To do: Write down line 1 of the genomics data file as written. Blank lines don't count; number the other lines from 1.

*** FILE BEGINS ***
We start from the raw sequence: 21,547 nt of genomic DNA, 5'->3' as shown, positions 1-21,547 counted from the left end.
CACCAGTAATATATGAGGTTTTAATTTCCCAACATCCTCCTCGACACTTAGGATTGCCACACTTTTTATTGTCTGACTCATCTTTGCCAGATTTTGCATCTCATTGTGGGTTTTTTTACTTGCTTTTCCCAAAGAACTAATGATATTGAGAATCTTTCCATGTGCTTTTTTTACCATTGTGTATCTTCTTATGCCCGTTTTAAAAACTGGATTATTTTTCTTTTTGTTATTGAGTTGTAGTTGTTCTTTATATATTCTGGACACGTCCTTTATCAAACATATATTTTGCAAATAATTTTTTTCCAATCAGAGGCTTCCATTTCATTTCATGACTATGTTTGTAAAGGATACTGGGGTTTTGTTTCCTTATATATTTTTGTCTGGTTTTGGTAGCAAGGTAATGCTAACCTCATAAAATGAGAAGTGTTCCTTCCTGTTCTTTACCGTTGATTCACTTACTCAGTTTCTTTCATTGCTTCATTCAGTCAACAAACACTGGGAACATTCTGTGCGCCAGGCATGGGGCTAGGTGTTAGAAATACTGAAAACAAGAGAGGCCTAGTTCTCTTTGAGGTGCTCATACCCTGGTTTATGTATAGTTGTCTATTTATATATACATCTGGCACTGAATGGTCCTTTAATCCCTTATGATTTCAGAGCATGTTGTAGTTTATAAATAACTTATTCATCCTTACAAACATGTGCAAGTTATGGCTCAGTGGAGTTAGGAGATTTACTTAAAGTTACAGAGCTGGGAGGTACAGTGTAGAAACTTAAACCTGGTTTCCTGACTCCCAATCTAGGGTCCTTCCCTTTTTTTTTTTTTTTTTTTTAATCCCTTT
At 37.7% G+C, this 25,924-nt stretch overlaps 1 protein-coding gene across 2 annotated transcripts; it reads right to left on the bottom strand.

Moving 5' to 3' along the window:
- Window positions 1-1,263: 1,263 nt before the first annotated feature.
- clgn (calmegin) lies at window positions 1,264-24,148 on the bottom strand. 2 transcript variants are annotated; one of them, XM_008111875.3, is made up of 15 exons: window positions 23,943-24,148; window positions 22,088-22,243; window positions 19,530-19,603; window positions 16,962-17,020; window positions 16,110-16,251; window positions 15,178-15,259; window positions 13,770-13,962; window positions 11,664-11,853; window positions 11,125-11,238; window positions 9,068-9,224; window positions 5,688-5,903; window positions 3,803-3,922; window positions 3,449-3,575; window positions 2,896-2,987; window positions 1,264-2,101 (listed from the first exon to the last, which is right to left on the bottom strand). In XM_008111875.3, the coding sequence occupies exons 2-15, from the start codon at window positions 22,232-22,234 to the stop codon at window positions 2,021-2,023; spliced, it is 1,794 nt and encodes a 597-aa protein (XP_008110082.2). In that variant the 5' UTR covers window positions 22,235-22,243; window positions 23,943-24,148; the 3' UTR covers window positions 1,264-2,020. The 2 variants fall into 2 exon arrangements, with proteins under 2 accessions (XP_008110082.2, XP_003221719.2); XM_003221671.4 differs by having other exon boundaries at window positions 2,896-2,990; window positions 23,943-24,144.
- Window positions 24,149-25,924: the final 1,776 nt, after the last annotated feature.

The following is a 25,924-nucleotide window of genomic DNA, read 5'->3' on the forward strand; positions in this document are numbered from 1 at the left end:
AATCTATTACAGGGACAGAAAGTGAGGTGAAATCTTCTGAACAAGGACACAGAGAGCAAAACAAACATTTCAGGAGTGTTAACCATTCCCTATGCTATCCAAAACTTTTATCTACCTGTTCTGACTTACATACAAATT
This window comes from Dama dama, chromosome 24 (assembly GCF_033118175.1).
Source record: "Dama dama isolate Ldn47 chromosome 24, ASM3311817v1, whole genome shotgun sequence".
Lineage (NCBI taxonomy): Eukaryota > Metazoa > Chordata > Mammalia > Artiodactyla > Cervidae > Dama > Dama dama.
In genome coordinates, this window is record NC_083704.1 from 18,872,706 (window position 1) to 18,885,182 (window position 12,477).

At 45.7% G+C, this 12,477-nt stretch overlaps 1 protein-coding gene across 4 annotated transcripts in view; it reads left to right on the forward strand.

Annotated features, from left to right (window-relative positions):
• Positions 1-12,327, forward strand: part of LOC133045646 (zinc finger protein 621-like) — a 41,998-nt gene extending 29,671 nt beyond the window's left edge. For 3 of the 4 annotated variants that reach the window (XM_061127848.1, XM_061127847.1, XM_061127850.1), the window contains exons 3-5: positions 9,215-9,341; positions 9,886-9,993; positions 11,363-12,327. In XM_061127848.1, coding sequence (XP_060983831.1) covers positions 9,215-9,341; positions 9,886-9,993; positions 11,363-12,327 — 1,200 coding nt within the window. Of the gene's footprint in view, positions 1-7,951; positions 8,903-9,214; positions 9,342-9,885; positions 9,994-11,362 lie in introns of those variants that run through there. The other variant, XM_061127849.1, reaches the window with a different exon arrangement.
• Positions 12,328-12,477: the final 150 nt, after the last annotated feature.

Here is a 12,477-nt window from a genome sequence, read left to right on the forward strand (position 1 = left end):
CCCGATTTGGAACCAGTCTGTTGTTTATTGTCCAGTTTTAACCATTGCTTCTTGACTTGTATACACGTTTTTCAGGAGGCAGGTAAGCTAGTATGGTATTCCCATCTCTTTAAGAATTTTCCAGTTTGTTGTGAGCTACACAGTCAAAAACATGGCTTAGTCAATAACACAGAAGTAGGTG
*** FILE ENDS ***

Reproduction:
We start from the raw sequence: 21,547 nt of genomic DNA, 5'->3' as shown, positions 1-21,547 counted from the left end.